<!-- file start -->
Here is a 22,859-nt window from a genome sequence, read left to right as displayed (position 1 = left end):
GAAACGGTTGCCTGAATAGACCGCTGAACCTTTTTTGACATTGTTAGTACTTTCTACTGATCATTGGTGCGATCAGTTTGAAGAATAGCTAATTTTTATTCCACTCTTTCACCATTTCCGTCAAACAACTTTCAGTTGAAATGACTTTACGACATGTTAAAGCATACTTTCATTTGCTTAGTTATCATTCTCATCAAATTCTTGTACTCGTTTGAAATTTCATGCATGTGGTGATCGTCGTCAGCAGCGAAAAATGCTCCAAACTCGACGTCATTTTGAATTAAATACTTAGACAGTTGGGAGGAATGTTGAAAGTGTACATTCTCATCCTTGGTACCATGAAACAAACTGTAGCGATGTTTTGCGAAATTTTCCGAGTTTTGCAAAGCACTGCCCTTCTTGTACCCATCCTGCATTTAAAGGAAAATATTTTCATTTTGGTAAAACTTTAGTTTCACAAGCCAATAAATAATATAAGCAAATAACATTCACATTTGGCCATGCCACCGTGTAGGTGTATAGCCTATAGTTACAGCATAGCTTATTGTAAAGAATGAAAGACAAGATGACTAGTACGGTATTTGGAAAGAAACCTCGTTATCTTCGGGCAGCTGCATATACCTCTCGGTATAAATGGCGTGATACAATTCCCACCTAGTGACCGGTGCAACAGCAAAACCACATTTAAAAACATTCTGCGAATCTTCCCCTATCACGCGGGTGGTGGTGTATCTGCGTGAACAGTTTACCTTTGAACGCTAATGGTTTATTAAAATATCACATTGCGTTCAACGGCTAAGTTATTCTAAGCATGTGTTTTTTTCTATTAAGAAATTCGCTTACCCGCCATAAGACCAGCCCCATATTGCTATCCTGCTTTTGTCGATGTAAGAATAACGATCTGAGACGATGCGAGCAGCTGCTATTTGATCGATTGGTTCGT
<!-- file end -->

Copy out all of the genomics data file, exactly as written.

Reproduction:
Here is a 22,859-nt window from a genome sequence, read left to right as displayed (position 1 = left end):
GAAACGGTTGCCTGAATAGACCGCTGAACCTTTTTTGACATTGTTAGTACTTTCTACTGATCATTGGTGCGATCAGTTTGAAGAATAGCTAATTTTTATTCCACTCTTTCACCATTTCCGTCAAACAACTTTCAGTTGAAATGACTTTACGACATGTTAAAGCATACTTTCATTTGCTTAGTTATCATTCTCATCAAATTCTTGTACTCGTTTGAAATTTCATGCATGTGGTGATCGTCGTCAGCAGCGAAAAATGCTCCAAACTCGACGTCATTTTGAATTAAATACTTAGACAGTTGGGAGGAATGTTGAAAGTGTACATTCTCATCCTTGGTACCATGAAACAAACTGTAGCGATGTTTTGCGAAATTTTCCGAGTTTTGCAAAGCACTGCCCTTCTTGTACCCATCCTGCATTTAAAGGAAAATATTTTCATTTTGGTAAAACTTTAGTTTCACAAGCCAATAAATAATATAAGCAAATAACATTCACATTTGGCCATGCCACCGTGTAGGTGTATAGCCTATAGTTACAGCATAGCTTATTGTAAAGAATGAAAGACAAGATGACTAGTACGGTATTTGGAAAGAAACCTCGTTATCTTCGGGCAGCTGCATATACCTCTCGGTATAAATGGCGTGATACAATTCCCACCTAGTGACCGGTGCAACAGCAAAACCACATTTAAAAACATTCTGCGAATCTTCCCCTATCACGCGGGTGGTGGTGTATCTGCGTGAACAGTTTACCTTTGAACGCTAATGGTTTATTAAAATATCACATTGCGTTCAACGGCTAAGTTATTCTAAGCATGTGTTTTTTTCTATTAAGAAATTCGCTTACCCGCCATAAGACCAGCCCCATATTGCTATCCTGCTTTTGTCGATGTAAGAATAACGATCTGAGACGATGCGAGCAGCTGCTATTTGATCGATTGGTTCGT